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  • Who says we caused all of their troubles? Why paint with such a wide brush? Let’s give all issues the most comprehensive analysis that we can. Some problems most certainly were caused by us. Others were not. Some are a nasty multivalent combination of culture, religion and geopolitical forces. Here’s another one we didn’t cause-sexism. Egypt is a cesspool of misogyny. As much as I feel pain for the people who suffer for these problems, certain reforms must come from within. We didn’t break them and we can’t fix them either.



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  • Two of the three monotheistic religions have undergone reformations, mainly because of the hammer blows of scientific discovery and knowledge.

    Islam has failed entirely in that regard, and now languishes in a miasma of antediluvian fantasies and half baked superstitious notions of its own making.

    No wonder it produces ignorant fundamentalist maniacs whose only resort is to commit atrocities in a vain attempt to apportion blame to everyone else for the problems they themselves have generated.



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  • Yes indeed it does. Voltaire must have seen that those chains are revered by both the illiterate and the erudite and everyone in between. I’m aware of the stats on level of education and religiosity and I’m all for ramping up science education and instruction on ethics in schools, but isn’t it particularly disappointing when some of the most highly educated amongst us proudly display those mind chains? And these are the very people who have the potential to do the most damage by broadcasting their mind chain memes far and wide.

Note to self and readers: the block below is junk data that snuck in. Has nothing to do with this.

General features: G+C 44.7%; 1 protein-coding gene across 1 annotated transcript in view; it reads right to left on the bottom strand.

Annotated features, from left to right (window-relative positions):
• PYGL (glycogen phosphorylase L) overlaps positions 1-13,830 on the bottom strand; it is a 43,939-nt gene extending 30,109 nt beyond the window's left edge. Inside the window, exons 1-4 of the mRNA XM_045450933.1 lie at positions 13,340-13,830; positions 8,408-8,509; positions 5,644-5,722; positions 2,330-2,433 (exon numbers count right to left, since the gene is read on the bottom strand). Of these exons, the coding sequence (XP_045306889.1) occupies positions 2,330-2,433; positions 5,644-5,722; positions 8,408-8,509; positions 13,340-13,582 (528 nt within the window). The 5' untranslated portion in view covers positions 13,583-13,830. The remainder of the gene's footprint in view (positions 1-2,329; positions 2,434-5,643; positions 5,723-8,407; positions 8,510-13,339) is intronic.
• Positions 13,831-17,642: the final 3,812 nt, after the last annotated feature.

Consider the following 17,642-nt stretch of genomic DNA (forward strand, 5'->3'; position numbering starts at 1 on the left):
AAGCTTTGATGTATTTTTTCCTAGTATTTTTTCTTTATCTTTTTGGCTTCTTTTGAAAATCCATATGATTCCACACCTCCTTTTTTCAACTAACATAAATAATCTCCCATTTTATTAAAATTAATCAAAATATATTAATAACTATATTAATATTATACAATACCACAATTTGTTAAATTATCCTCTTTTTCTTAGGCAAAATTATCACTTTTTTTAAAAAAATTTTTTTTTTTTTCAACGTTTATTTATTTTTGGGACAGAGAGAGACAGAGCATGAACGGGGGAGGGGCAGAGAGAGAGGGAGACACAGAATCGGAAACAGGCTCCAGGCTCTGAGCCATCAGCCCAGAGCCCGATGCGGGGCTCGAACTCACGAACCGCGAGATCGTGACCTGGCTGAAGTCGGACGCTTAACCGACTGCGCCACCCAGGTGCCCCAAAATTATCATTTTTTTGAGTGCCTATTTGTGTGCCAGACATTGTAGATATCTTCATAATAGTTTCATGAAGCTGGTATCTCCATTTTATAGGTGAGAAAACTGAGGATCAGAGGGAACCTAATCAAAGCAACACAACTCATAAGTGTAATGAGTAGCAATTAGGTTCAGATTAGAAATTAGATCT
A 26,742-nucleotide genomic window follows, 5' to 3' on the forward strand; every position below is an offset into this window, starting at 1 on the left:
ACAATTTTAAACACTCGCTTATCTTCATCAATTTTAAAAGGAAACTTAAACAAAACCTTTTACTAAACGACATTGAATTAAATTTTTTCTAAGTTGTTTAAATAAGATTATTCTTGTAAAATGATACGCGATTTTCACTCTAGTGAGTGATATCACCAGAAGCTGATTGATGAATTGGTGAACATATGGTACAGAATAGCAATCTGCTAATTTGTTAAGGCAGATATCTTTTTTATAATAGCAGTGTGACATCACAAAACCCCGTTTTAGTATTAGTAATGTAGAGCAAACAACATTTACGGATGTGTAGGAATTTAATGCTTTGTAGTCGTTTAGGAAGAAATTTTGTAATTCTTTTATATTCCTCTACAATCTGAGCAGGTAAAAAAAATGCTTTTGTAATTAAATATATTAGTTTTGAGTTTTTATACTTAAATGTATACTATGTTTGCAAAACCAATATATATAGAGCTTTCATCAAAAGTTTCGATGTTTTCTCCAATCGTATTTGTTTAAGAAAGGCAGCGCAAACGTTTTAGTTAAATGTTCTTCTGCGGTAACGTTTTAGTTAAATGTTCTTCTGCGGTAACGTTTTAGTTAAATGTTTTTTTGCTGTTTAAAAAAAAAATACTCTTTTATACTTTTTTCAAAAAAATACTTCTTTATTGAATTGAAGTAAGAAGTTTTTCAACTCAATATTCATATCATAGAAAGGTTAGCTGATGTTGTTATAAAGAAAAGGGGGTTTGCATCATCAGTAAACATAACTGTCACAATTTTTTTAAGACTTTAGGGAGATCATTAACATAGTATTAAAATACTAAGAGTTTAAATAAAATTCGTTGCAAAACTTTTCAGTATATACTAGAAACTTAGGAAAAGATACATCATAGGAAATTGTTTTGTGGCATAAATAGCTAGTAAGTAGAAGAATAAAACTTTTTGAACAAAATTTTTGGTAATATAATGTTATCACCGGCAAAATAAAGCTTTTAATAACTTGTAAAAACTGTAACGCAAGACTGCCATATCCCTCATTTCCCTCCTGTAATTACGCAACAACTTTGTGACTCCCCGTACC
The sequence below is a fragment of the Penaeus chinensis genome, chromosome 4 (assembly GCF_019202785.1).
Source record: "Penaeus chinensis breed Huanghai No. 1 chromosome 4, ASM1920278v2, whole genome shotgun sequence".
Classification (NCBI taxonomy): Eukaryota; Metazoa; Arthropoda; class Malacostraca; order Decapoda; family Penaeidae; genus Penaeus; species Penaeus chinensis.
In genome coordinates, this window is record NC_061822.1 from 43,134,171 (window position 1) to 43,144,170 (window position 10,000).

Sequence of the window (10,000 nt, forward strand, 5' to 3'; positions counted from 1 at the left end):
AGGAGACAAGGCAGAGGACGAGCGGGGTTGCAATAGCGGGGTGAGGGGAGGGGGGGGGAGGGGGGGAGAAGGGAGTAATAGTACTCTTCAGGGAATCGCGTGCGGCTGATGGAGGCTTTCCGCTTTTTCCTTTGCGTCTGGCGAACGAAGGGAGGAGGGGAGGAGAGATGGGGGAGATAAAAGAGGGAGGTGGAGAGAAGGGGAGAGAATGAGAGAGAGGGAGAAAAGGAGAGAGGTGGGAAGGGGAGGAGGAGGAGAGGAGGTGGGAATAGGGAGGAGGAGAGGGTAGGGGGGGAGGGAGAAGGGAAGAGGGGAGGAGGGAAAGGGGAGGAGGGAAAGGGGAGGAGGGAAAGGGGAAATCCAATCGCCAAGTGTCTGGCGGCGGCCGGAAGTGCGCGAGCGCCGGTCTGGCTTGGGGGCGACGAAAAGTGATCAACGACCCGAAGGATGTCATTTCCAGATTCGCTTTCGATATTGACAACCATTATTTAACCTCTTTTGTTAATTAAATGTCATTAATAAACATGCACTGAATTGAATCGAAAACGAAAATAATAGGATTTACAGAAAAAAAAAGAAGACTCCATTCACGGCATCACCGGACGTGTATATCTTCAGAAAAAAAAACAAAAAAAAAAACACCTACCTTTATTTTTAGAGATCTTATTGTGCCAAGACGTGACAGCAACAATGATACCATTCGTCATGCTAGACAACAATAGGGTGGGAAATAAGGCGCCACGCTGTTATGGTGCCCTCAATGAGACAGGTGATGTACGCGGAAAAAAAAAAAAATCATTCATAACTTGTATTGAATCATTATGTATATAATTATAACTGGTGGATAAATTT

Personally, I could more easily forgive the ignorant person for their own sad error than I could forgive someone with the benefit of a higher education who has access to the greatest thinkers of our time.

    Where are the Enlightenment thinkers of the Muslim world? Egypt prides itself on being the cultural leader of that society. The “dunya” of the Middle East, in it’s own words. Egypt, where is your Voltaire? Where is your Diderot, Paine, Darwin, Hume, Spinoza, Holbach, and too many others to fit here in this space. We all acknowledge your golden age and it’s contributions but the trajectory of your society is headed steeply downhill. Marginalize your fools with their mind chains that they revere and let Karim Ashraf Mohammed Al-Banna and others like him have space to breath, think and live freely. These people are your greatest and only hope to drag you kicking and screaming out of the muck that you most definitely are in up to your pious necks!

    Aabe intouma, Aabe bizeff.